Rohde, Charles J., Jr., 1918-2007||Feyerherm, Harvey A.||Zellen, Bruce von
M.S. (Master of Science)
Department of Biological Sciences
The study of the mites or Acarina has largely been carried on by a few scattered workers in Europe and the United States. Prior to World War I, only two general acarologists in America, Banks (1915) and Bwing (1929), were actively engaged in research with mites. During and since World War II, the number of acarologists has steadily increased. Much of the current work in the field of Acarology is concerned with taxonomic and systematic studies while relatively little information on their general biology appears in the literature. Very little information is available on embryonic development in mites. The most significant reason for this, including the limited number of investigators in the field, is the difficulty of rearing and maintaining stock cultures in the laboratory. Technical problems involved in handling and processing these small arthropods for study are great. Avenues of investigation with lesser difficulties have attracted the majority of workers and consequently acarine embryogenesis is still poorly understood.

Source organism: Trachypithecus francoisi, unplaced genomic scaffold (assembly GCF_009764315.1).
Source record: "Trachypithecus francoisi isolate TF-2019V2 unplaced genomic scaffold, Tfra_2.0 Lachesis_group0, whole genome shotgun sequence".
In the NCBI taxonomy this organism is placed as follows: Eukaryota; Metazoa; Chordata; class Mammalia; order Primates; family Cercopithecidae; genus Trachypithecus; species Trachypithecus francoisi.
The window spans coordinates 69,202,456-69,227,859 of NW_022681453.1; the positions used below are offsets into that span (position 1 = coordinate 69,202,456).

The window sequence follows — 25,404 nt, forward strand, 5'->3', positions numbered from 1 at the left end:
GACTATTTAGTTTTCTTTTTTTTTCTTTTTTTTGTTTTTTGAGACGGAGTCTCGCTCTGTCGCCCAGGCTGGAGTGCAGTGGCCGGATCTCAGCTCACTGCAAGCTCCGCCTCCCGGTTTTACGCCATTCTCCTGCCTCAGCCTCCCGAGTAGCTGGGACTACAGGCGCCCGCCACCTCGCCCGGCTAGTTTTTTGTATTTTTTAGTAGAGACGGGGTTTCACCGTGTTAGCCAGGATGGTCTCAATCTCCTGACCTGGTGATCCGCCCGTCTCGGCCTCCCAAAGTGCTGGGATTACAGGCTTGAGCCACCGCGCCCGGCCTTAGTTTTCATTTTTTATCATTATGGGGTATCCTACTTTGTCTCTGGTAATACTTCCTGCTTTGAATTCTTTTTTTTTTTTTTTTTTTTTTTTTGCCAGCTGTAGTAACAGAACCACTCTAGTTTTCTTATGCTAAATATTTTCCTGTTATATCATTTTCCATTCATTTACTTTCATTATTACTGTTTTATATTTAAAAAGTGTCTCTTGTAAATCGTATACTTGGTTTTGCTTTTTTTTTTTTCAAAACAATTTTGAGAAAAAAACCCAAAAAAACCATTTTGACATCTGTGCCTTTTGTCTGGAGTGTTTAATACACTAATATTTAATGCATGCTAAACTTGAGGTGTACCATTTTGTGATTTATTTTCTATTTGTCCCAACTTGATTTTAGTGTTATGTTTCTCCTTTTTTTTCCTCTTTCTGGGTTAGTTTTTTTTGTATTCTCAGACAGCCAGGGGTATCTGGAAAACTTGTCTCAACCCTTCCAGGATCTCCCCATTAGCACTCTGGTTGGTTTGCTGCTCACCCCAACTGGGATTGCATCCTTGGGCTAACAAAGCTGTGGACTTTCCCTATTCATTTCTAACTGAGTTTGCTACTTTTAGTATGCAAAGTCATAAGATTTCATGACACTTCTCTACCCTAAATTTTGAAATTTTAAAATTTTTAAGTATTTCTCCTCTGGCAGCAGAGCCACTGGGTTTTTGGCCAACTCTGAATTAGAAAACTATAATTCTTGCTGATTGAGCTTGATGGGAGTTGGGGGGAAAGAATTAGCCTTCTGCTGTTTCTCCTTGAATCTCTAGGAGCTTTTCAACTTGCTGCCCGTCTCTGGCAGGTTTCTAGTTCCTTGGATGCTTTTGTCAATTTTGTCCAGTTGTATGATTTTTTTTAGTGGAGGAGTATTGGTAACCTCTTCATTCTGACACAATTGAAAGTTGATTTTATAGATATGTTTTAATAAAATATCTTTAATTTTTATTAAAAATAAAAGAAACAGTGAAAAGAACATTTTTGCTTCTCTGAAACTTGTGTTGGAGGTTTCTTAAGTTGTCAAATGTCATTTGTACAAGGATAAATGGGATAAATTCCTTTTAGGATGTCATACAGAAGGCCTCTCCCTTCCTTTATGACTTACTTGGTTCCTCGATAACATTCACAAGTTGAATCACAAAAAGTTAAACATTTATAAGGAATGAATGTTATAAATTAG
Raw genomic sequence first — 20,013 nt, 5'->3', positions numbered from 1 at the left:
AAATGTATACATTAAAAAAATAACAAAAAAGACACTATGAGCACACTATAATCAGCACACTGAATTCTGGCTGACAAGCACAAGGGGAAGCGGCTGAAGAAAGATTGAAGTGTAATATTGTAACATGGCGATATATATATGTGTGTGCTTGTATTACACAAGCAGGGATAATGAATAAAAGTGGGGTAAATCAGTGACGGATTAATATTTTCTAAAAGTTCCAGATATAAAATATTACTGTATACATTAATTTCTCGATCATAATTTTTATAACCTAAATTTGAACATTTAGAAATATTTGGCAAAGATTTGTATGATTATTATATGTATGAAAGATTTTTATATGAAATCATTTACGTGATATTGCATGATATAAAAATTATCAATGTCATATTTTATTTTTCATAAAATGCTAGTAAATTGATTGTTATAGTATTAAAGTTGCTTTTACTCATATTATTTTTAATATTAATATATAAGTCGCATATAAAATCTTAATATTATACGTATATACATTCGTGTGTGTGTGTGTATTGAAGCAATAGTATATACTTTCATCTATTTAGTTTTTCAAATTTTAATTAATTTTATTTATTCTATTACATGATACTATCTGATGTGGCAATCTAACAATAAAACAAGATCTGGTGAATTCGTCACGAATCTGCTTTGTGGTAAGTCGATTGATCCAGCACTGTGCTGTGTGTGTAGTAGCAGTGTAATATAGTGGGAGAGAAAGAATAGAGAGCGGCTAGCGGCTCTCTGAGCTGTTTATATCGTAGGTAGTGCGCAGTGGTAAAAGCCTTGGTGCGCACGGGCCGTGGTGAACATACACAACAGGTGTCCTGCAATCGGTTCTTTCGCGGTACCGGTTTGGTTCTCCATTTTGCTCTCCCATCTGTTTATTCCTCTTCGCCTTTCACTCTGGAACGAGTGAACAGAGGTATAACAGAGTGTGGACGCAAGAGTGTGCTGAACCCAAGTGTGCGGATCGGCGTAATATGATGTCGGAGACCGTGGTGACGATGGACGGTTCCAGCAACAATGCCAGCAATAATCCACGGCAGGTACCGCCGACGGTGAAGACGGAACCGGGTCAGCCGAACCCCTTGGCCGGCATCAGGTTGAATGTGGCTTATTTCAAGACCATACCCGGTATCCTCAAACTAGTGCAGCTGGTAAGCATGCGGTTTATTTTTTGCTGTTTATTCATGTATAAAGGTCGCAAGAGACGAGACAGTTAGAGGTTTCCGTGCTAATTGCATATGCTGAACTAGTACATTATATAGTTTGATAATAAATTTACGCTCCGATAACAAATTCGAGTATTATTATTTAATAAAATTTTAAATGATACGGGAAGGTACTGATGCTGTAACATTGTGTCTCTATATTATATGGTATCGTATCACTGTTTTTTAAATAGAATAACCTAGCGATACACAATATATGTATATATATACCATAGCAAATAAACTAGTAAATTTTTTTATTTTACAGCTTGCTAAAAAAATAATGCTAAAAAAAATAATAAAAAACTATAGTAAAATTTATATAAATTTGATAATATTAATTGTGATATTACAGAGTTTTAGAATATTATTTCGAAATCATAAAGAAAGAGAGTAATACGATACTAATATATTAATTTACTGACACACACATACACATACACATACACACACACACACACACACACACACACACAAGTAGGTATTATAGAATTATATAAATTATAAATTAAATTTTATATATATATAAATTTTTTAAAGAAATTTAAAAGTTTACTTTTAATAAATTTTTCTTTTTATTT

Blake, Kenneth Allen, "The preparation of stained wholemounts and serial sections of mite embryos" (1961). Graduate Research Theses & Dissertations. 6103.
vii, 57 pages
Northern Illinois University
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